The new Work-from-Anywhere environment is here to stay. For organizations, this work style shifts in-person work toward fully remote work or some sort of hybrid plan, while for employees, this has provided more flexibility. But from a security perspective, it’s important to consider the resulting increase in the number of endpoints operating off-network, making the jobs of IT and security administrators more difficult.
Of particular concern is the growing treasure trove of sensitive information, including personal, corporate (specifically intellectual property), and customer data that accumulates on an endpoint over time, heightening the organization’s overall data risk exposure. There may, of course, be legitimate reasons for employees to store sensitive files, but the residing data being stored is less secure than before due to the challenges associated with enforcing security policies across an off-network device environment. Absolute’s 2021 Endpoint Risk Report highlights some troubling statistics:
- 73% of devices contain sensitive data. The most culpable industries include financial services, professional services, and retail, at 81%, 81%, and 78% respectively.
- 17% of devices have 500+ instances of sensitive data. This represents a 10% gain over 2020. Again, financial services, professional services, and retail lead the way with 30%, 28%, and 23% respectively.
- 23% of devices with high levels of sensitive data have unhealthy encryption controls.
Ensuring sensitive data is secure must be of paramount importance to any organization’s security practice, whether the goal is to build customer or client trust, comply with data regulations mandated through frameworks such as GDPR and HIPAA, or to simply prevent large scale incidents such as ransomware, which so often start at a vulnerable endpoint. Not doing so may lead to dire consequences, including penalties for compliance breaches or reputational damage impacting future business prospects.
Most organizations follow a few standard processes to ensure data risk exposure across their environment is below a reasonable threshold. These may include ensuring critical controls on the endpoint such as encryption and anti-malware are up and running, as well as erasing files as part of regular device decommissioning or when employees or contractors leave the organization. In an education setting, school districts may require that data be erased from 1:1 devices once they are reclaimed from students at the end of each school year. Furthermore, IT and security teams also need the ability to quickly respond to a situation of heightened risk whenever a vulnerable endpoint is lost or stolen to ensure sensitive data is not compromised.
As part of the Absolute 7.18 product release, we have made significant enhancements to our Device Wipe and File Delete capabilities, giving organizations the ability to streamline data sanitization across their devices. The new Device Wipe workflow allows Absolute administrators to securely wipe devices across a group of endpoints, regardless of the device’s encryption status. An IT admin may, for example, need to wipe a group of 50 encrypted and unencrypted end-of-life devices as part of a yearly decommissioning process. Once the devices are selected through any custom device report, they can choose to initiate a Device Wipe request through the Absolute Console.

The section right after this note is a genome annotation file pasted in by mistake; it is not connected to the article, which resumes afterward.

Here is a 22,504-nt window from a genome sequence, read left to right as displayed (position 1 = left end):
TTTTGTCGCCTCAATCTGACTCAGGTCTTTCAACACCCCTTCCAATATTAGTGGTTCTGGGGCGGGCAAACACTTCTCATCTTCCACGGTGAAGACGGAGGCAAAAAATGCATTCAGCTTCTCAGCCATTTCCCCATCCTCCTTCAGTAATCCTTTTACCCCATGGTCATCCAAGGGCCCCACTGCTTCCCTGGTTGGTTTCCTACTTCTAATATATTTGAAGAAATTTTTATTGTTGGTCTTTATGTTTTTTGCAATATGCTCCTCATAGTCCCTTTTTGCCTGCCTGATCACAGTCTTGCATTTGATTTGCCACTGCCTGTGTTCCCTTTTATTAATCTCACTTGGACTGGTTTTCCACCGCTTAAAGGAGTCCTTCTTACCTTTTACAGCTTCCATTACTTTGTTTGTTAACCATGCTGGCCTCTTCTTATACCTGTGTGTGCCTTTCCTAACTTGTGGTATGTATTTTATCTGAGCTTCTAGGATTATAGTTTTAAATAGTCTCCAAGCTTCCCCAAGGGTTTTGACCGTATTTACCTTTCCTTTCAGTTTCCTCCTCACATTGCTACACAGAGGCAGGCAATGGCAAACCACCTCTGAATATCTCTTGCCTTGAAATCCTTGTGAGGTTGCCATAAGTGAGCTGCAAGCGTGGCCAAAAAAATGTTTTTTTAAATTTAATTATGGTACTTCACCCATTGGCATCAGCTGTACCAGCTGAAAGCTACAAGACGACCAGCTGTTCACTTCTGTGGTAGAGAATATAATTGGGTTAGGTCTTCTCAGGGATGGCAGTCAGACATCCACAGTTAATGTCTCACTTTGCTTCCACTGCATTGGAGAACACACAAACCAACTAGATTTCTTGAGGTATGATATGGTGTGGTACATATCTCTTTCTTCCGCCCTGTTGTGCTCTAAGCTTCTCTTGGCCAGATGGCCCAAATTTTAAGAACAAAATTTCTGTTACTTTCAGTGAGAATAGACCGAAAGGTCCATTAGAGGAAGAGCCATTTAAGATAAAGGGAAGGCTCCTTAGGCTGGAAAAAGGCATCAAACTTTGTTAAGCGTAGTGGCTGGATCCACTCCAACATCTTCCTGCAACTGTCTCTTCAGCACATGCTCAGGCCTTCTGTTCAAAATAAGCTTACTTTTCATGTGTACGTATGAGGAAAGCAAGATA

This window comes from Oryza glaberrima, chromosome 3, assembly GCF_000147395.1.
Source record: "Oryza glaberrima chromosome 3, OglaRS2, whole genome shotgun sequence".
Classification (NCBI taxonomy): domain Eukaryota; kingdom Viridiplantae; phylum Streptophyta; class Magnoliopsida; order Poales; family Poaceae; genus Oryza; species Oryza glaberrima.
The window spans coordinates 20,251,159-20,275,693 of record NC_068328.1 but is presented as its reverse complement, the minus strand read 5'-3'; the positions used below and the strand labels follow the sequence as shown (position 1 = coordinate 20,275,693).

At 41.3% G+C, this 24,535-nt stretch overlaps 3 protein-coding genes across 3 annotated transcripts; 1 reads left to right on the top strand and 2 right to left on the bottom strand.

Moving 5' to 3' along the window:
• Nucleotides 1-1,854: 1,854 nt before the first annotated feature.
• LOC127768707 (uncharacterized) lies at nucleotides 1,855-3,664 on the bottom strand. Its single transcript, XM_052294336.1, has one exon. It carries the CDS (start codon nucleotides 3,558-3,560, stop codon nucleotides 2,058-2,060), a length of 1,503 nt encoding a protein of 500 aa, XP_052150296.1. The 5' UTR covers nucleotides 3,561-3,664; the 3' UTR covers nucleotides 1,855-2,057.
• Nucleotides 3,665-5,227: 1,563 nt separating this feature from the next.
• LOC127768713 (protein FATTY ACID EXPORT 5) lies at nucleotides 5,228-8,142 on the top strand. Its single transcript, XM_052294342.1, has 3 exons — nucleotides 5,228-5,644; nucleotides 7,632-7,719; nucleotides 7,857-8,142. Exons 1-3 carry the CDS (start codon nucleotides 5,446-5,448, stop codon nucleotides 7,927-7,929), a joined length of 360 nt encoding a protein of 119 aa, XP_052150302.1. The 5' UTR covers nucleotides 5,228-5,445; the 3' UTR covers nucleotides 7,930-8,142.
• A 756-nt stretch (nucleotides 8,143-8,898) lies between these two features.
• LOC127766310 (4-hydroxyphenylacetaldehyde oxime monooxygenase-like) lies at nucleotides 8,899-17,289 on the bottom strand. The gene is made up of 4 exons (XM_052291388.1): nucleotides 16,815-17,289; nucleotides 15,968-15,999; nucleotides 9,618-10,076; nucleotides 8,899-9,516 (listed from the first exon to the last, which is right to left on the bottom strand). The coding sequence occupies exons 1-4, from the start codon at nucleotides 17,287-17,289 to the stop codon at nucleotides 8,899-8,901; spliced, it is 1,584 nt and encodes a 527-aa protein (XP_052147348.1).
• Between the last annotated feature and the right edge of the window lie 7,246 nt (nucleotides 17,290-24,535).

Device Wipe leverages two separate erasure methods – ‘Cryptographic Erase’ and a ‘Delete All’ function. Cryptographic Erase works on encrypted devices by replacing the device’s intermediate encryption key to ensure the data residing on the endpoint is irretrievable. Delete All, on the other hand, can function on both encrypted and unencrypted devices by deleting all non-operating system and user data. A user can then view the request’s status across the selected devices and access a certificate of sanitization or erasure log once the action is completed successfully. This is particularly helpful to use as proof during internal or external audits.
If users just need to delete a specific file or directory instead of wiping an entire drive, they can achieve this through Absolute’s File Delete action. As it does for Device Wipe, this release also includes an updated experience for File Delete, simplifying the process for users to select devices, select specific files they would like to delete, and to run the action. In addition, they can choose to delete files across devices in bulk by uploading a file containing a set of device names. Once the request is completed, users can access an erasure log, proving that the action was executed successfully.
A key differentiator for both Device Wipe and File Delete is that both actions leverage erasure methods that comply with the National Institute for Standards and Technology (NIST) Special Publication 800-88, which outlines best practices in media sanitization. Both the Device Wipe and File Delete actions are available through Absolute Control™ or Absolute Resilience™ .
To learn more about these and other capabilities available with the Absolute 7.18 release, check out the release landing page and release notes